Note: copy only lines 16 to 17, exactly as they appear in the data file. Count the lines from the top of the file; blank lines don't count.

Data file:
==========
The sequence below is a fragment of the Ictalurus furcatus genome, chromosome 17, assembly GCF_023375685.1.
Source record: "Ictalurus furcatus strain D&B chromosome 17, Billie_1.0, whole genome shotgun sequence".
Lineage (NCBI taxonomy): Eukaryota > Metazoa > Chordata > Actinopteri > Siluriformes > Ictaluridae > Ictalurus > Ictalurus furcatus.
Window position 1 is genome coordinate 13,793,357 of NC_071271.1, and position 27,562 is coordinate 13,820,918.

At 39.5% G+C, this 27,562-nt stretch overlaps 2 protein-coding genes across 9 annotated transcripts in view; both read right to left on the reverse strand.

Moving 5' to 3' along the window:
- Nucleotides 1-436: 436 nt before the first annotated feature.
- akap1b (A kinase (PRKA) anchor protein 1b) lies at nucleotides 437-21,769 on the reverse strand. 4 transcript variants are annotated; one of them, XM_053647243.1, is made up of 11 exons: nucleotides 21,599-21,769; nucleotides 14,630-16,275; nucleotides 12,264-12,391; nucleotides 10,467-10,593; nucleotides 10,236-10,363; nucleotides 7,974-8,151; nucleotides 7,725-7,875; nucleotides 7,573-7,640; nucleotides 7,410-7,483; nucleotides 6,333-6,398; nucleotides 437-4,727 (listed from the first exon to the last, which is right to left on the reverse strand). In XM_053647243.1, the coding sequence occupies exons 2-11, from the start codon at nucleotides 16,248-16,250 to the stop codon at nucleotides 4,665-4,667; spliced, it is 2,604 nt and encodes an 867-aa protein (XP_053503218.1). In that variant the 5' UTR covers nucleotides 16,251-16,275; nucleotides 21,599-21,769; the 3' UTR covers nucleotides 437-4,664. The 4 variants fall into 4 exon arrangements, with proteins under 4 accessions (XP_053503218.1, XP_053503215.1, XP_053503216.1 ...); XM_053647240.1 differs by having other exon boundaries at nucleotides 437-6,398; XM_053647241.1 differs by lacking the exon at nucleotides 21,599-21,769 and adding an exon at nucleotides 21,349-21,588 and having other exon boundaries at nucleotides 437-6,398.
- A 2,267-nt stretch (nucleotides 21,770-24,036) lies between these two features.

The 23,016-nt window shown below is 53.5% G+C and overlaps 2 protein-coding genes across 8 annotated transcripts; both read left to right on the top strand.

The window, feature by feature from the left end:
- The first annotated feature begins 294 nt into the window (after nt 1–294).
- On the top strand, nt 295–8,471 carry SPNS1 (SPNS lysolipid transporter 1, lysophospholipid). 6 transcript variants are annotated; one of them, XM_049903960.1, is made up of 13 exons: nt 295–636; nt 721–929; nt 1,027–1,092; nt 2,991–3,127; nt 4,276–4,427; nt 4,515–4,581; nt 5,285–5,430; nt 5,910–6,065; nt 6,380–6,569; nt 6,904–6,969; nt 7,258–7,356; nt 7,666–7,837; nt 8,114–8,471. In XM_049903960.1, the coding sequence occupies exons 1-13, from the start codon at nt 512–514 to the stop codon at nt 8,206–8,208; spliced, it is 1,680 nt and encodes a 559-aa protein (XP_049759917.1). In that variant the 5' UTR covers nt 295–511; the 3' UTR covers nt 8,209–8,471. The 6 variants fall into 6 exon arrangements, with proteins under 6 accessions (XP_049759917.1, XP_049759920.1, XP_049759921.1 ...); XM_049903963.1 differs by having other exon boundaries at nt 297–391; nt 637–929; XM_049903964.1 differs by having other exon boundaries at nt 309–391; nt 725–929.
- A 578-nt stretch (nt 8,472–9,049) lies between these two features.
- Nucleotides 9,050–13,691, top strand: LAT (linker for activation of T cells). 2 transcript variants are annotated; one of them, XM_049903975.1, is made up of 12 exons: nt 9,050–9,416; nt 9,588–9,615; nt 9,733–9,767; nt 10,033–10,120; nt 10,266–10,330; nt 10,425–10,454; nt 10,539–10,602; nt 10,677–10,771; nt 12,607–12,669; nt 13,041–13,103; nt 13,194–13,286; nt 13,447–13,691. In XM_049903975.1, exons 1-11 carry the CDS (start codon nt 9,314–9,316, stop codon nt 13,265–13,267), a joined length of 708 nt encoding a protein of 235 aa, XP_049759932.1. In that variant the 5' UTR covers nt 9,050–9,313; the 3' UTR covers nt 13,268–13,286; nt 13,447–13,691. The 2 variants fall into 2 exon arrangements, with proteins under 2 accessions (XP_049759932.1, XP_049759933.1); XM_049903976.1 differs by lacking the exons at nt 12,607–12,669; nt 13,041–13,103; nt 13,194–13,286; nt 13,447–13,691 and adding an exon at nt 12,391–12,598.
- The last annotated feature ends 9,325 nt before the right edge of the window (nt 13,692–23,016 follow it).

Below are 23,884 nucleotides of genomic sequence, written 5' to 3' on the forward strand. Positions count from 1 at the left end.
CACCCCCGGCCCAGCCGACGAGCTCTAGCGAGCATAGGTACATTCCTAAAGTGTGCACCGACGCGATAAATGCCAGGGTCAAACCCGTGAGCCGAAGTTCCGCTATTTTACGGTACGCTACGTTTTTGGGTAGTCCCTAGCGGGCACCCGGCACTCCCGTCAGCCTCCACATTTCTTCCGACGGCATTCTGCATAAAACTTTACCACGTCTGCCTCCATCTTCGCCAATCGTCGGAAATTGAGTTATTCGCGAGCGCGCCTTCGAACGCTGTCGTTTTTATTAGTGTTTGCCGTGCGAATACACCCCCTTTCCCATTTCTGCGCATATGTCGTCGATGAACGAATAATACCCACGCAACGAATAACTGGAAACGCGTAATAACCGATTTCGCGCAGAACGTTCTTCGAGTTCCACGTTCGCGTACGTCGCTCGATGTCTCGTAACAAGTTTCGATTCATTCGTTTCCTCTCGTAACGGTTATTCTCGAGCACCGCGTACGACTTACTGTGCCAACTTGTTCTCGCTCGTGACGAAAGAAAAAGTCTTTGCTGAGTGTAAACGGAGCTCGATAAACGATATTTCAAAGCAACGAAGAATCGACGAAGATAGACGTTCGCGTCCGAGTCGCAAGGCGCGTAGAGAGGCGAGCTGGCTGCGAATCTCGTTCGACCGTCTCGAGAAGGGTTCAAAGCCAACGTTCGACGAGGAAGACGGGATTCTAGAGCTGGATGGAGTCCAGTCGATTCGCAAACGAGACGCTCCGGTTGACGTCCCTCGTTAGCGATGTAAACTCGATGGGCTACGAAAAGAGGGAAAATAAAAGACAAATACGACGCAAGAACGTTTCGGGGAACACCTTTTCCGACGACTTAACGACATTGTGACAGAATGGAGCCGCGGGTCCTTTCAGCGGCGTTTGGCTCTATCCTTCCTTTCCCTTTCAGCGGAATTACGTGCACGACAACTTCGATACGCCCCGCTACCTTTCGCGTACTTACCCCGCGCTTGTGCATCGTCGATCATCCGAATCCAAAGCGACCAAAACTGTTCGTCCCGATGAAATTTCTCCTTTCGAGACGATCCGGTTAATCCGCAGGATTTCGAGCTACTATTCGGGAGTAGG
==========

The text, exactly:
- The last annotated feature ends 9,325 nt before the right edge of the window (nt 13,692–23,016 follow it).

Below are 23,884 nucleotides of genomic sequence, written 5' to 3' on the forward strand. Positions count from 1 at the left end.